This in­sou­ciance is ad­mirable. But it is also some­how in­ad­e­quate. We have tweaked our var­i­ous bells and smells, but we still die as we al­ways died, and live as we did be­fore we died.

We are not ready. What would be­ing ready con­sti­tute? What might the endgame of New Death be?

This is not a man­i­festo. It is not even a pre­quel to such. We don’t know what to call for, to live up to the po­ten­tial­ity of New Death. This is a call for a man­i­festo to be writ­ten. An ex­hor­ta­tion for an ex­hor­ta­tion, a plea to have it de­manded of us to live as we must and New Die well.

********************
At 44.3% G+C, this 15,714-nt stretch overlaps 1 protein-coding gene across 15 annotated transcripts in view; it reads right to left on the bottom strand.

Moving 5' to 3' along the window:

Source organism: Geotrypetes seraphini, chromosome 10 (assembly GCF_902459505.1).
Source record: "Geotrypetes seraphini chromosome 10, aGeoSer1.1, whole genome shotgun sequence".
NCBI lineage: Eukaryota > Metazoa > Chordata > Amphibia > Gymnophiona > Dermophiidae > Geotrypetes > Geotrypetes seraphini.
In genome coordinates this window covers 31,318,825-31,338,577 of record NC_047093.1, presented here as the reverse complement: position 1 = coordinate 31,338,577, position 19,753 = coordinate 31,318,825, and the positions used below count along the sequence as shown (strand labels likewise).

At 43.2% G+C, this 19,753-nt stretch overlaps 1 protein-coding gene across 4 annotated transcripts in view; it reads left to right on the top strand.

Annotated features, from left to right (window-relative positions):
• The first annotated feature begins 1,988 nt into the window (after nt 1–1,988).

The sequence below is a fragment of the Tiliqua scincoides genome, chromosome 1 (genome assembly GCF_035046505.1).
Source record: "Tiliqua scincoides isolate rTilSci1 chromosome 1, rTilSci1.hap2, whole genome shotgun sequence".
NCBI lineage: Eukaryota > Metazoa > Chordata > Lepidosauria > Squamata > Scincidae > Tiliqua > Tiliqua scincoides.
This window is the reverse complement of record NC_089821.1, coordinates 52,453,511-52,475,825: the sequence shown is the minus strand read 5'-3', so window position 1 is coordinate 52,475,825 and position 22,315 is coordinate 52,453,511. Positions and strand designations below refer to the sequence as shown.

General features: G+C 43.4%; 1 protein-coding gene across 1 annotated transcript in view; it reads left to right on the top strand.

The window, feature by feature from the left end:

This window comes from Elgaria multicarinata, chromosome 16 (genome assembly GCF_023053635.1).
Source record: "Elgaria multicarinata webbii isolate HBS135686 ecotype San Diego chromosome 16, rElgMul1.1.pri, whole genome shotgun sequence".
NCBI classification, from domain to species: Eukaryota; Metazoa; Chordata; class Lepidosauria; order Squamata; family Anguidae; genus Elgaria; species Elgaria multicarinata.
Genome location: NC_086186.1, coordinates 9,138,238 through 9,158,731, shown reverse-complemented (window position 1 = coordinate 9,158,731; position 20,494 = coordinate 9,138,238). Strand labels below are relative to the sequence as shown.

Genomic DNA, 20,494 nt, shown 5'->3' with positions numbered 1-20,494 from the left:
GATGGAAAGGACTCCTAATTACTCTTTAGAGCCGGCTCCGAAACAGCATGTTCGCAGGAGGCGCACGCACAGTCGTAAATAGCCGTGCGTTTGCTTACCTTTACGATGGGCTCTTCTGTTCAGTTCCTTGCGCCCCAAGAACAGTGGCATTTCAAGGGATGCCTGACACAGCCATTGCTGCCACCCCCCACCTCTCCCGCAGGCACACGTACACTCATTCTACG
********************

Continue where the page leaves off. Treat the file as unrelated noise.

We must pro­ceed ac­cord­ing to a pre­sump­tion that we might have some­thing up to which to live, that there might be a te­los to all our up­graded dead, that we might even­tu­ally suc­ceed in some­thing, that we might un­lock achieve­ments, if we die cor­rectly. And, con­versely, that if we do not, we will con­tinue to fail.

What the stakes of that suc­cess and that fail­ure might be, none of us yet know.

We will all learn.

This story is taken from Three Mo­ments Of An Ex­plo­sion: Sto­ries By China Miéville, pub­lished in hard­back and ebook on 30 July.

The au­thor.